President Bush brushed aside calls for Attorney General Alberto Gonzales to resign, describing him as “an honest, honorable man in whom I have confidence.” But it has not silenced demands that Gonzales step down.

People for the American Way is circulating a petition citing Gonzales’ role in backing “George W. Bush’s abuses of the law and disregard for the Constitution” such as warrantless spying, stripping detainees of habeas corpus rights, undermining civil rights, and torture and abuse in the “judicial black hole that is Guantanamo Bay.”

Gonzales’ Senate Judiciary Committee testimony April 13 stirred wide disgust when he pleaded more than 50 times that he could not recall meetings with White House and Justice Department officials on removing eight U.S. attorneys. The eight were targeted by Republicans for insufficient loyalty to Bush policies and lacking zeal in prosecuting alleged Democratic voter fraud.

Brian J. Foley, a professor at Florida Coastal School of Law, said Gonzales’ testimony exposed him as a lawyer with a clientele of one. “I don’t think Gonzales is fit for the job. I don’t think he ever was,” Foley told the World by phone. “He views the president essentially as his client in what he perceives as a sharp battle with an opposing party: the American people. He has worked to increase the unchecked powers of the president at the expense of the rights of the people.”

In the firings of David Iglesias, U.S. attorney for New Mexico, and John McKay, U.S. attorney for Seattle, one reason cited was that they did not push voter fraud prosecutions just before last fall’s elections. Commented Foley, “There is the Republican version of ‘voter fraud,’ and then there is the bigger problem of voter fraud such as the fixing of voting machines, not informing large numbers of voters about voting places and times. There is no Republican investigation of that fraud.”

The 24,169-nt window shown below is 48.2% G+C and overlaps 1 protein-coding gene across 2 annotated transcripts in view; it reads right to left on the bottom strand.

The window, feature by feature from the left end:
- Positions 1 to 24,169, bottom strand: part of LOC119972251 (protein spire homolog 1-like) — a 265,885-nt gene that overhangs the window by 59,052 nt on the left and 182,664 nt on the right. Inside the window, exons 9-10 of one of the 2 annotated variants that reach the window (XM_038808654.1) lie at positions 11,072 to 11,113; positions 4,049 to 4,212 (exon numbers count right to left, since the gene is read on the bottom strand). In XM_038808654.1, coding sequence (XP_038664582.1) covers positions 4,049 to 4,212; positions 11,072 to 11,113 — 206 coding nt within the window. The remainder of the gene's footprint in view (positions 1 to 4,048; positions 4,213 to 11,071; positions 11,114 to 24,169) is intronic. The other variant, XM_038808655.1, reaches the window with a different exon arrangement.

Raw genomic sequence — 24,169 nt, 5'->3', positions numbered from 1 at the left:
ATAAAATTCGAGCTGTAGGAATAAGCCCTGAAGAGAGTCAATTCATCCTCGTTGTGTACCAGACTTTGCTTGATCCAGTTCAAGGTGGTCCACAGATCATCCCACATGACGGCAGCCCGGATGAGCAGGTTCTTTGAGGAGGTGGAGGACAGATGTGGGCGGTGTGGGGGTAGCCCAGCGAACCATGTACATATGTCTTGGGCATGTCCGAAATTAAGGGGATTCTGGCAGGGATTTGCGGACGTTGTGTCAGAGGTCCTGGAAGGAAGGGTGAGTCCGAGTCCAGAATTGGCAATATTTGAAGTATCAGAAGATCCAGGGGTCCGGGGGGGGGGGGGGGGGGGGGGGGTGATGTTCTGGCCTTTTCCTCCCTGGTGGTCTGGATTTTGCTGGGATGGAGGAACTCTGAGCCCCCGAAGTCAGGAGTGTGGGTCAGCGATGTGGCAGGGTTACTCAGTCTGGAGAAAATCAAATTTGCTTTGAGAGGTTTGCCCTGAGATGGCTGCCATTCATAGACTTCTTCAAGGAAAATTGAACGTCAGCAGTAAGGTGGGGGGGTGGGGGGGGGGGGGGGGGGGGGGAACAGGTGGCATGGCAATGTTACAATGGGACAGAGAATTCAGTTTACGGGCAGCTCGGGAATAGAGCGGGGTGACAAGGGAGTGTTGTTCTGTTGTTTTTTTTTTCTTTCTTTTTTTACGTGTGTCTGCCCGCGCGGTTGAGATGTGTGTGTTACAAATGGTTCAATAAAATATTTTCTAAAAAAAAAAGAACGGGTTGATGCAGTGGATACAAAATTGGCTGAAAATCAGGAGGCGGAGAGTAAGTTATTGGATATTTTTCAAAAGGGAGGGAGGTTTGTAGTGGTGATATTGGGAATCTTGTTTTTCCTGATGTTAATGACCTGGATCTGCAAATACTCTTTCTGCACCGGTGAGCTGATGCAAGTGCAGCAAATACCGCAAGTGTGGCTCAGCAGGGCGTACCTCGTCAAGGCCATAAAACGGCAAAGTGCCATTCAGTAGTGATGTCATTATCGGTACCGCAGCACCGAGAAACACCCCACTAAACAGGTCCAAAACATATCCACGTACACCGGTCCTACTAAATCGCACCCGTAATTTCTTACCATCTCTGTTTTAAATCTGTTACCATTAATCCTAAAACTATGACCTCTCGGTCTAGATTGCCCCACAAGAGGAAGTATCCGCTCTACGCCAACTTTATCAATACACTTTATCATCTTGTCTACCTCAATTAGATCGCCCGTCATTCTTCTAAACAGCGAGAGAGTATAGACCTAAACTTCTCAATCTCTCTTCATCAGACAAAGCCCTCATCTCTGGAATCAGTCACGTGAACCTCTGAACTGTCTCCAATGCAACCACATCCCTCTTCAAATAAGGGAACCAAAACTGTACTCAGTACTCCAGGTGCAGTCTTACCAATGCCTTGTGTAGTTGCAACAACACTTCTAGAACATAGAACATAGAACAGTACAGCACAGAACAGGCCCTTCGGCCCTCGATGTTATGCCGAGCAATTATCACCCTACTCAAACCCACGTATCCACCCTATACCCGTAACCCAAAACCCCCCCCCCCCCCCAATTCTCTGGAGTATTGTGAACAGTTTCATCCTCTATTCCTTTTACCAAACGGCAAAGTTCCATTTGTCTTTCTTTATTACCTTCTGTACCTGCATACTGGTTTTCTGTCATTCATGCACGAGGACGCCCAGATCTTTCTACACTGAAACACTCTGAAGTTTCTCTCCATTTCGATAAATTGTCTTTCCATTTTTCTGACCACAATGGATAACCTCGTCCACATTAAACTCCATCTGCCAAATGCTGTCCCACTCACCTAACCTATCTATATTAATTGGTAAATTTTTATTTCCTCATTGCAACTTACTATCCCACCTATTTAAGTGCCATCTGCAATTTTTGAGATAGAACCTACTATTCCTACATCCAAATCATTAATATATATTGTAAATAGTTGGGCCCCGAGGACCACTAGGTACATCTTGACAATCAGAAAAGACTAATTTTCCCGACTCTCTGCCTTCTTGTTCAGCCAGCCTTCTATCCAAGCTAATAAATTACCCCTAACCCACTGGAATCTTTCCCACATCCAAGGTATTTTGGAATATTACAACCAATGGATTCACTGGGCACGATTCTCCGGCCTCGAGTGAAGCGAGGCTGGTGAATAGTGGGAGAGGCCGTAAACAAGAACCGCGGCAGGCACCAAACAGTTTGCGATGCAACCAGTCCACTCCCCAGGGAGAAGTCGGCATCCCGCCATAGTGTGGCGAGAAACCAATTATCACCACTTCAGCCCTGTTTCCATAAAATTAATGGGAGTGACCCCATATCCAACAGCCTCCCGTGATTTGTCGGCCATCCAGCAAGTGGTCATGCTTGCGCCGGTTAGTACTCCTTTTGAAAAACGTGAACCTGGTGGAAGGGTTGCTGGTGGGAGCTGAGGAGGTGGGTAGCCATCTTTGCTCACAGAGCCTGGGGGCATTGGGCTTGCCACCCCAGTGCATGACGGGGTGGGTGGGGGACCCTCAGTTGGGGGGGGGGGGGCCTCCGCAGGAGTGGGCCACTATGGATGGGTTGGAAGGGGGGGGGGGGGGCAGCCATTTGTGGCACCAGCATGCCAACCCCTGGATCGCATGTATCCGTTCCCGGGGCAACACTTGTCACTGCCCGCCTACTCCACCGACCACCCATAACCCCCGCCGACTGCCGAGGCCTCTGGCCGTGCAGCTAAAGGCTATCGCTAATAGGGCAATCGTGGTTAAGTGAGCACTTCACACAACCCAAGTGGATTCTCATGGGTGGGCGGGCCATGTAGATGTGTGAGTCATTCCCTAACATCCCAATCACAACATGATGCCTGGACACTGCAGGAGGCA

Referring to Florida’s then-Secretary of State Katherine Harris who denied more than 100,000 voters, mostly African American, their ballot rights in 2000, Foley said it “all fits in” with the Bush administration’s policy of “trying to make it harder for the American people to vote.”

Lew Moye, president of the Coalition of Black Trade Unionists St. Louis chapter, served as AFL-CIO “election protection” coordinator last November. “We faced some heavy voter suppression tactics,” he told the World in a phone interview. Even though the courts had thrown out a law requiring that voters present a photo ID, “the Republicans tried to convince voters that it was still a requirement,” Moye said. “There should be an investigation of Gonzales’ involvement in that, violating people’s voting rights. I think this relates to the Republicans’ efforts to suppress African American or minority voters because of their strong opposition to Republican policies.”

A five-year Justice Department nationwide “voter fraud” dragnet ordered by Gonzales and Bush strategist Karl Rove netted only 86 convictions. Most involved people who mistakenly registered or voted not understanding they were not eligible. They include Usman Ali, a legal 10-year resident of Tallahassee, Fla., who was deported to Pakistan because he mistakenly filled out a voter registration form while renewing his driver’s license. He was summarily deported even though he did not actually vote. His wife and daughter, both U.S. citizens, were forced into exile with him.

Kimberly Prude, an African American grandmother in Milwaukee, joined a 2004 march led by Al Sharpton to City Hall, where she registered to vote. She later sent in an absentee ballot. She is an ex-offender on probation. When she realized her mistake, she called the Election Board to rescind her vote. She was told it was not necessary.

Despite her apology, she was convicted and sent to jail. She has been incarcerated now more than a year.

Wisconsin Green Party Co-Chair Ruth Weill called it “a case of Republican Party bait and switch.” In 2000 and 2004, the Bush administration “was accused of severe voter intimidation of Blacks and Latinos, so now they defend themselves by accusing Blacks and Latinos of ‘vote fraud’,” she told the World.

Prude, she said, “obviously had no malice. She made a mistake. It is beyond ridiculous that she is in jail.”

The Justice Department “should be ashamed of themselves,” Weill said.

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